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Community and Q&A

Closed crawlspace ventilation choices

user-433254 | Posted in Energy Efficiency and Durability on

I’m in the process of closing my 900 sqft crawlspace and need to find a way to ventilate the space. One thought I had was to use the old oil furnace chimney/flue as a way to send the air up and out with the help of a small(20cfm) bath fan. The flue is centrally located and close to an existing outlet. Or is it better to seal the flue (or remove it all together) and duct the air through the foundation wall.
zone 4 asheville nc
house built in 1969
neighbor had his crawl space tested for radon and was negative.
13mil barrier sealed to block wall
r10 insulation wall r15 on the bands
floor above 5/8 ply with 3/4 t & g wood

Any help with pointing me in the right direction for finding an appropriate 20cfm fan would also be appreciated.

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  1. GBA Editor
    Martin Holladay | | #1

    Concerning your question about a 20 cfm fan: you already asked the question on another thread (it's here), and you will notice that I already posted an answer to that question.

  2. GBA Editor
    Martin Holladay | | #2

    I advise you to seal up your old chimney flue and to use a separate outlet if you want to install an exhaust fan. I assume that you are aware of code requirements concerning sealed crawl spaces; if not, they are discussed in this article: Building an Unvented Crawl Space.

  3. Expert Member
    Dana Dorsett | | #3

    What Martin said- depressurizing the crawlspace (and whole house) with a flue may even pull more soil gases into the crawlspace than it otherwise wood. Best case, ventilating it exhaust-only into the flue would increase the whole house infiltration rate, which would be potentially over-drying in winter and raises both heating loads in the winter, and cooling loads in summer.

    In an Asheville NC location ventilating the crawlspace with outdoor air would raise the average humidity in the crawlspace, and increases the mold potential in the crawlspace. If instead you use the fan to ventilate the crawlspace with conditioned space air from the rooms above, it guarantees that the humidity (& radon) inside the crawl space tracks that of the fully conditioned space, to be managed by air conditioning & ventilation of the the conditioned space.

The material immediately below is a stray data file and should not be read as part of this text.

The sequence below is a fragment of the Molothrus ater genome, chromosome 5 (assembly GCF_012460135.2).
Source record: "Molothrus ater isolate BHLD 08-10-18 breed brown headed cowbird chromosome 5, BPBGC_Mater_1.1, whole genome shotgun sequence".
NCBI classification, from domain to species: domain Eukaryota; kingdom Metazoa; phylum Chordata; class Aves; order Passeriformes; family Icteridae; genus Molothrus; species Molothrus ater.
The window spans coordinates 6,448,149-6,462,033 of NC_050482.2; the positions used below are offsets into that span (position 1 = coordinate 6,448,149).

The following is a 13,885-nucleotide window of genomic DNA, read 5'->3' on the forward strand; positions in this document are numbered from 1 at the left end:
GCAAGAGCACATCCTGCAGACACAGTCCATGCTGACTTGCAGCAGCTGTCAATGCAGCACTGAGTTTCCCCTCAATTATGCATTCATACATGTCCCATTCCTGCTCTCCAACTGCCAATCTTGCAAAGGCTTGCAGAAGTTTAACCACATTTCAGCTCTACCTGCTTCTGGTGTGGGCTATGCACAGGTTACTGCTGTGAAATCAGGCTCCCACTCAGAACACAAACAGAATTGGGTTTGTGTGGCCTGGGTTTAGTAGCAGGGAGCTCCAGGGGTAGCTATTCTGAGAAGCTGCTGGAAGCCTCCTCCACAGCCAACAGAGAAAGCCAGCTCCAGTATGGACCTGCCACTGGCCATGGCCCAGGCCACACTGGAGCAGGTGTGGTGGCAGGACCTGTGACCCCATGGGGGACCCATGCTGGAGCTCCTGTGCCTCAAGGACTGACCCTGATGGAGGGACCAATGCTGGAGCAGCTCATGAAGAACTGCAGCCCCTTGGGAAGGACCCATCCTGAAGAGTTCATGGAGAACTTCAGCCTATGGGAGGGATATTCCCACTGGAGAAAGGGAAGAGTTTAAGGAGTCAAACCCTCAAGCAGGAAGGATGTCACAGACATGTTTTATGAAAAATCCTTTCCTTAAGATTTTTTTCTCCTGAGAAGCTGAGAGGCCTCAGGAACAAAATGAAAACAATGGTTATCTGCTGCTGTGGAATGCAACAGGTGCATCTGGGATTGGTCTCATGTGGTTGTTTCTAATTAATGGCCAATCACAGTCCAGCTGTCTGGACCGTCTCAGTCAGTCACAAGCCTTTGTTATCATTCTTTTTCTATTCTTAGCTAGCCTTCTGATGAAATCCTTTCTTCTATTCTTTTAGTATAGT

To do that, a small floor grille on one end of the house and another on the far end to vent the crawlspace exhaust works. Setting it such that the fan pressurizes the crawlspace relative to the house, and letting the exhaust come up in a bathroom can be a good approach, since the crawlspace would then be slightly positively pressurized relative to the surrounding soil, and the average bathroom humidity would be lower than it otherwise be, limiting the mildew risk in the bathroom. (When the bathroom fan is running it would still depressurize the bathroom enough to exhaust the extreme humidity and odor periods.)

    A continuous 20cfm is probably overkill unless the crawlspace is unusually large in volume- running it on some duty-cycle is probably worth it.

  4. user-433254 | | #4

    Dana, so what you are saying is push air from the living space to the crawl space via a small fan. Then the slightly pressurized air would come up through another vent in the bathroom and return to the rest of the house or be exhausted throught the bath fan.
    I should also add that the house has resistance heat now but will be adding a minisplit this year. It has no central air/heat now. Then at some point may add a stand alone heat pump to my water heater that will be located in the crawl space. Will these affect this system in a negative way that you can think of?
    I'll be going back to read code requirements to make sure I understand the system.
    Thanks very much for your time and advice.

  5. Dana1 | | #5

    Your HVAC & hot water upgrade plans are sound, and don't affect the crawlspace ventilation recommendations.

    Is the crawlspace even tall enough to accomodate a retrofit heat pump on the water heater? I suppose the heat pump could be plumbed along side a low-boy HW heater rather than on top, if need be.

  6. user-433254 | | #6

    Dana, I have about 30" of headroom(below the floor joists) in the crawl space. I was thinking of a Geyser R and putting it directly below a water heater that will be in a closet above. Unless I can find an affordable heat pump water heater that fits in the crawl space but so far I haven't seen anything.

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